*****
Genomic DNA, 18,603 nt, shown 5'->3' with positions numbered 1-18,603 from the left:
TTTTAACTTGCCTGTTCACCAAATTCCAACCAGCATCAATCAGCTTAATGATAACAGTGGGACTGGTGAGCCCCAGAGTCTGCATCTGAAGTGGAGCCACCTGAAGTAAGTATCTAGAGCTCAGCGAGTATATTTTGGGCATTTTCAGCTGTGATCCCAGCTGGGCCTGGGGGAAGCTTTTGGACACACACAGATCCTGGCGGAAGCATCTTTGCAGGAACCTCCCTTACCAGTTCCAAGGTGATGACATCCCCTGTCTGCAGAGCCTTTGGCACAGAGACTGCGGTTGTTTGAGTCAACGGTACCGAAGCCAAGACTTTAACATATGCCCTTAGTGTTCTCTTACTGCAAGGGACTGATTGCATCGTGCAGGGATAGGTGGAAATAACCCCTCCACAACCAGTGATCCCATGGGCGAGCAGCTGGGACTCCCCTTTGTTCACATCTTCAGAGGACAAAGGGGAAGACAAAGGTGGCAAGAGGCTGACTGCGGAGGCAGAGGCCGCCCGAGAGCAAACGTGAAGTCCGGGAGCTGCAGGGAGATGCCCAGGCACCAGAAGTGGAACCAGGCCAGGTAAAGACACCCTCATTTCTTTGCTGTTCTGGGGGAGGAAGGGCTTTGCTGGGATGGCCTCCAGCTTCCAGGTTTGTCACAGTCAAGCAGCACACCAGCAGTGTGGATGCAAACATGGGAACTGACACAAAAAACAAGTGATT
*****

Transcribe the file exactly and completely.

Genomic DNA, 18,603 nt, shown 5'->3' with positions numbered 1-18,603 from the left:
TTTTAACTTGCCTGTTCACCAAATTCCAACCAGCATCAATCAGCTTAATGATAACAGTGGGACTGGTGAGCCCCAGAGTCTGCATCTGAAGTGGAGCCACCTGAAGTAAGTATCTAGAGCTCAGCGAGTATATTTTGGGCATTTTCAGCTGTGATCCCAGCTGGGCCTGGGGGAAGCTTTTGGACACACACAGATCCTGGCGGAAGCATCTTTGCAGGAACCTCCCTTACCAGTTCCAAGGTGATGACATCCCCTGTCTGCAGAGCCTTTGGCACAGAGACTGCGGTTGTTTGAGTCAACGGTACCGAAGCCAAGACTTTAACATATGCCCTTAGTGTTCTCTTACTGCAAGGGACTGATTGCATCGTGCAGGGATAGGTGGAAATAACCCCTCCACAACCAGTGATCCCATGGGCGAGCAGCTGGGACTCCCCTTTGTTCACATCTTCAGAGGACAAAGGGGAAGACAAAGGTGGCAAGAGGCTGACTGCGGAGGCAGAGGCCGCCCGAGAGCAAACGTGAAGTCCGGGAGCTGCAGGGAGATGCCCAGGCACCAGAAGTGGAACCAGGCCAGGTAAAGACACCCTCATTTCTTTGCTGTTCTGGGGGAGGAAGGGCTTTGCTGGGATGGCCTCCAGCTTCCAGGTTTGTCACAGTCAAGCAGCACACCAGCAGTGTGGATGCAAACATGGGAACTGACACAAAAAACAAGTGATT